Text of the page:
Pathways to Participation– We have many potential pieces of poetry and writing collected for our new Coalition 2030 project.  Community activists had an opportunity to read their poetry on the radio through a project we were invited to be involved in.    

17th October – We had a very successful October 17th this year and really positive feedback from all involved. Highlights included the participation of activists in the Committee meetings, in conceptualising the theme, visual and the common gesture.  Further, the attendance of Joe O’Brien was an important achievement.  In 2024 we will continue to make more efforts into ensuring the inclusion and attendance of family members and Community Activists.

Through participation in European and international advocacy events we saw great development in confidence and learning in community activists who took part, who became more comfortable speaking out.

2. ATD Ireland will continue to support existing partnerships, and build new ones, with community groups, civil society organisations, anti-poverty networks, institutions and public bodies that share its priority aim for the eradication of persistent poverty through challenging perceptions and the public narrative on poverty, advocating for positive policy changes, and building together a better society for all.

Networking and Partnerships– Our main projects this year have also been strongly motivated by building partnerships- i.e., LNOB series 3, Breaking Barriers and Pathways to Participation.  We began the year by attending the Leave No One Behind National Stakeholder Forum in January.  We continued to contribute to community platform meetings where possible, beginning with Community Platform Plenary. We contributed to a new community platform poverty working group bringing the voice and expertise of people with lived experience of poverty to a Consistent Poverty paper.   We supported partnership events this year including annual report launch events for IHREC and FLAC, ILMI’s Strategic Plan Launch.  We also attended the Coalition 2030 Plenary in December.  Coalition 2030 fund Pathways to Participation our new poetry and writing project- which also features contributions from other pillar members.  It is valuable to network and build connections at these events, support the important work and actions of our partners, gain inspiration and learn to improve our own work.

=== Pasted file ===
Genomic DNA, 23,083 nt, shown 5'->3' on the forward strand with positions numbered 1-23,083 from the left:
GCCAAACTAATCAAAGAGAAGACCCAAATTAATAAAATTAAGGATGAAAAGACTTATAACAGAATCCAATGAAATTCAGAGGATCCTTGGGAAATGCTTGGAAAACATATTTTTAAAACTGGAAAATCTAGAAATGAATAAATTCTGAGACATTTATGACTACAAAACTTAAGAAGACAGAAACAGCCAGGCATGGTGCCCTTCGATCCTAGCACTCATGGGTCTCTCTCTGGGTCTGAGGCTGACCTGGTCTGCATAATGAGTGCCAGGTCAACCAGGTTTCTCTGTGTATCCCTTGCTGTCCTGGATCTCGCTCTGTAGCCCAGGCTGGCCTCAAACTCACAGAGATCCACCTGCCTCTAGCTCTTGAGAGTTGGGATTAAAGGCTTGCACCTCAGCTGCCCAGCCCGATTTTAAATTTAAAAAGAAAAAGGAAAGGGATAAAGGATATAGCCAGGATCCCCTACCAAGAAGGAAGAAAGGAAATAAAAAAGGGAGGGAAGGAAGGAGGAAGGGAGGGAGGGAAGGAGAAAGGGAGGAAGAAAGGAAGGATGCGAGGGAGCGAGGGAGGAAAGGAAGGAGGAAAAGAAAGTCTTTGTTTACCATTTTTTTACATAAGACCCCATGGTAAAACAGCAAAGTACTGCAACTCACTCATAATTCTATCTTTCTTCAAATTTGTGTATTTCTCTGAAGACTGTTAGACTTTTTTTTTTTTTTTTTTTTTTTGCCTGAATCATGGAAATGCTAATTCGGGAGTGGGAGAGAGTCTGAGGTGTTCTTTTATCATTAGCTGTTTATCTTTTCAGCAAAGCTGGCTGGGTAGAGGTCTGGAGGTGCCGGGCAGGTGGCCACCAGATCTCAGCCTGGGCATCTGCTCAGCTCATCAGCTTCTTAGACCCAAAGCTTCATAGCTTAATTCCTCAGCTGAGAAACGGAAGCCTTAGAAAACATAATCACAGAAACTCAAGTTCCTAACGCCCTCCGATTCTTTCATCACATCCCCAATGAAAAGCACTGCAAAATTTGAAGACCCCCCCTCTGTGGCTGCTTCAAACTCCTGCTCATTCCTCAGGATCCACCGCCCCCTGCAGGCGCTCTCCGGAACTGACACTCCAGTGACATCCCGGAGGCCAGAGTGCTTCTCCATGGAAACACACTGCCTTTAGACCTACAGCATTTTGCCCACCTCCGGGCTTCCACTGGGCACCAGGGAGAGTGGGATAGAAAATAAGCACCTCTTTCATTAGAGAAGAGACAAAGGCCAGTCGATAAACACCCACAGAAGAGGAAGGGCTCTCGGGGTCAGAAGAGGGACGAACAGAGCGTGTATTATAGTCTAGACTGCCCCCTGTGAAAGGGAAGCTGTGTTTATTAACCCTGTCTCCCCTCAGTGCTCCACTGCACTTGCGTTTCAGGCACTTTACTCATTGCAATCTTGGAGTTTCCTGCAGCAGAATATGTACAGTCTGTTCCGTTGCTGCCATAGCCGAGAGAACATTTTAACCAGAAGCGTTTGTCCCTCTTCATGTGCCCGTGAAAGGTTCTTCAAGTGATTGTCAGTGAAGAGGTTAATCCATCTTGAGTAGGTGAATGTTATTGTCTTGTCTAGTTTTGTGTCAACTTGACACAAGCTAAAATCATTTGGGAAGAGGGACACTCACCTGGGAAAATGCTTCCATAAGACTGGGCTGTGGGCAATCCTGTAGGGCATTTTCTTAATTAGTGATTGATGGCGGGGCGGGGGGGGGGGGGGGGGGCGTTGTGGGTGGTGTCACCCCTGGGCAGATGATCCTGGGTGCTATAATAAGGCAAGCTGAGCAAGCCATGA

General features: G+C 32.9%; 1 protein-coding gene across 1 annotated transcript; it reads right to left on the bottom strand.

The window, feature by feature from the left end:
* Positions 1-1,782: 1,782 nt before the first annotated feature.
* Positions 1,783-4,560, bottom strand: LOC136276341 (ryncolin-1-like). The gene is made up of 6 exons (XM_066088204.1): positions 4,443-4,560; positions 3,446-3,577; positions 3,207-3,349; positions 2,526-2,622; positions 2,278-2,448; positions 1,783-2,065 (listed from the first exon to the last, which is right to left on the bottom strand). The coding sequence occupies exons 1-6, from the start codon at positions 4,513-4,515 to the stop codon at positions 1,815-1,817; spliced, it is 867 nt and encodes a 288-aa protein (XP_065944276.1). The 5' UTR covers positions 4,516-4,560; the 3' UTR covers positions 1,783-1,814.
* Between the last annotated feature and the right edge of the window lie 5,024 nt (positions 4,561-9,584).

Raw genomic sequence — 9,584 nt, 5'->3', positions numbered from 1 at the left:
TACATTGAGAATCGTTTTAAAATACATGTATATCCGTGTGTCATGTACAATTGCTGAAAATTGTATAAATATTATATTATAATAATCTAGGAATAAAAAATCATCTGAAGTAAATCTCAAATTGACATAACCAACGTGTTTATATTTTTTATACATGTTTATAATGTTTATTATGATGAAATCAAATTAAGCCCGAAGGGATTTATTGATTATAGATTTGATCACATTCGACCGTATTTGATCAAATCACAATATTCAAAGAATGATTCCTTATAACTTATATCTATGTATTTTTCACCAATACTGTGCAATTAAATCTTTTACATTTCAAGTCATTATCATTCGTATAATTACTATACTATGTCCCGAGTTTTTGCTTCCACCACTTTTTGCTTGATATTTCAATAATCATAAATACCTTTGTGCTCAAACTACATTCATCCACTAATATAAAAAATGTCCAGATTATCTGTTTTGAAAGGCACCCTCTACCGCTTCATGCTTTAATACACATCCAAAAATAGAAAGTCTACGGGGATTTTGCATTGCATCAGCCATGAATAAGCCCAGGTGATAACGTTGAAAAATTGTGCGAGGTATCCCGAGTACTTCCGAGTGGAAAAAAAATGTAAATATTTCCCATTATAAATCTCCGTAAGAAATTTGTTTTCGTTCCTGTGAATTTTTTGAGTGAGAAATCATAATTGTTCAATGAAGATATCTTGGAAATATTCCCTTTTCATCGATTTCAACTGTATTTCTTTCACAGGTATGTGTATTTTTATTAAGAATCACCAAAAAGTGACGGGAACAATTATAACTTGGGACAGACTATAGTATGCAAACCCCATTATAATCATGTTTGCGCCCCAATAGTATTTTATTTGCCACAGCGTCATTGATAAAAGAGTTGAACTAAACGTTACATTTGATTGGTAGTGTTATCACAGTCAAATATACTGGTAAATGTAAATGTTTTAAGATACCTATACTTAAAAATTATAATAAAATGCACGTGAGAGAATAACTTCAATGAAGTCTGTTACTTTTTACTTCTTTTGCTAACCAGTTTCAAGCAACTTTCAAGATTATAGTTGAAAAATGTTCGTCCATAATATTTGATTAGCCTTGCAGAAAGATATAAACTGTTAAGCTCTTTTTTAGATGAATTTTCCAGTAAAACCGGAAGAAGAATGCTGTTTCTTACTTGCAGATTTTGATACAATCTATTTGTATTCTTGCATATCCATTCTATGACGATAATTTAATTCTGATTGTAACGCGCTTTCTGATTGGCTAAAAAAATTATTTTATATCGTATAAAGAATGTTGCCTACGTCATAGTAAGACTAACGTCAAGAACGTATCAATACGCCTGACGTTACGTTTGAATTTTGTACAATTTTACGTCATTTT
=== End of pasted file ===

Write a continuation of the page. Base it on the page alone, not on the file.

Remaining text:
A really positive moment was our presentation at the FRC national forum in Tullamore. It was an important event in networking and discovering our shared visions of community development with the FRC’s.  

17th October also continues to be an important partnership event and we really appreciated the support of the Committee in making it such a successful event at the Poverty Stone this year.  Building connections with 17th October grantees has been really meaningful and we hope to continue to work with many of these groups through ATD Ireland projects in 2024.  Thank you to the Department of Social Protection for funding 17th October again this year and Dublin City Council for the support.

Leave No One Behind Conversation Series 3: We successfully completed another Concern funded LNOB conversation series.  We made and sustained important new connections particularly with local community (and national) organisations, such as DALC, Pavee Point, Dominican Justice Office, SAOL and Matt Talbot, and family resource centres.  We tried something new with our methodology, using creativity and painting.  We also took a fresh and progressive angle through looking at positive practice and actions that work to support people.   We had a really positive and uplifting launch event at Mud Island Community Gardens in July which was a significant highlight from the year.  Different groups came and mingled together and shared their artwork.  We did not have a clear aim for the project this time and there was some differentiation in how we conducted each of the workshops- so there is scope to improve for Leave No One Behind Series 4.